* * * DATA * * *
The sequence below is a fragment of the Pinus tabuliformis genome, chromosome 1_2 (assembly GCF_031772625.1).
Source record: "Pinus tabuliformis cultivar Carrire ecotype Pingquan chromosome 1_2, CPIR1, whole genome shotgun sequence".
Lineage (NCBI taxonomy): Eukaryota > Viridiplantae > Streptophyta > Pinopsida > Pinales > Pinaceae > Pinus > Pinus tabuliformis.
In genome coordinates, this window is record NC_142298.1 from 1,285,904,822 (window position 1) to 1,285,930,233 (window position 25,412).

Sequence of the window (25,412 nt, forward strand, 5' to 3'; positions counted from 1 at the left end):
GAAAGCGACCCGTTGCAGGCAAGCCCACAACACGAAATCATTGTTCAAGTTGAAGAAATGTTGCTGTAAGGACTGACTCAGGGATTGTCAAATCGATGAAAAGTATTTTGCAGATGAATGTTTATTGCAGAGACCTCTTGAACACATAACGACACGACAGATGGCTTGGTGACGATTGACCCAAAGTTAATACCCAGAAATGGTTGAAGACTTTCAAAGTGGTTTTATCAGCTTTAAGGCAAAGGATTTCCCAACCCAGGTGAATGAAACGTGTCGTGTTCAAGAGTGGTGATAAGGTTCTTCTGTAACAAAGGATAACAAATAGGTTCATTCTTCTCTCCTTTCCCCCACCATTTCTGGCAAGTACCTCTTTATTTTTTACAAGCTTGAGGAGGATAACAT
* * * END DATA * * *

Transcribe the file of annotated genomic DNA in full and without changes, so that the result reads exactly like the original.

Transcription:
The sequence below is a fragment of the Pinus tabuliformis genome, chromosome 1_2 (assembly GCF_031772625.1).
Source record: "Pinus tabuliformis cultivar Carrire ecotype Pingquan chromosome 1_2, CPIR1, whole genome shotgun sequence".
Lineage (NCBI taxonomy): Eukaryota > Viridiplantae > Streptophyta > Pinopsida > Pinales > Pinaceae > Pinus > Pinus tabuliformis.
In genome coordinates, this window is record NC_142298.1 from 1,285,904,822 (window position 1) to 1,285,930,233 (window position 25,412).

Sequence of the window (25,412 nt, forward strand, 5' to 3'; positions counted from 1 at the left end):
GAAAGCGACCCGTTGCAGGCAAGCCCACAACACGAAATCATTGTTCAAGTTGAAGAAATGTTGCTGTAAGGACTGACTCAGGGATTGTCAAATCGATGAAAAGTATTTTGCAGATGAATGTTTATTGCAGAGACCTCTTGAACACATAACGACACGACAGATGGCTTGGTGACGATTGACCCAAAGTTAATACCCAGAAATGGTTGAAGACTTTCAAAGTGGTTTTATCAGCTTTAAGGCAAAGGATTTCCCAACCCAGGTGAATGAAACGTGTCGTGTTCAAGAGTGGTGATAAGGTTCTTCTGTAACAAAGGATAACAAATAGGTTCATTCTTCTCTCCTTTCCCCCACCATTTCTGGCAAGTACCTCTTTATTTTTTACAAGCTTGAGGAGGATAACAT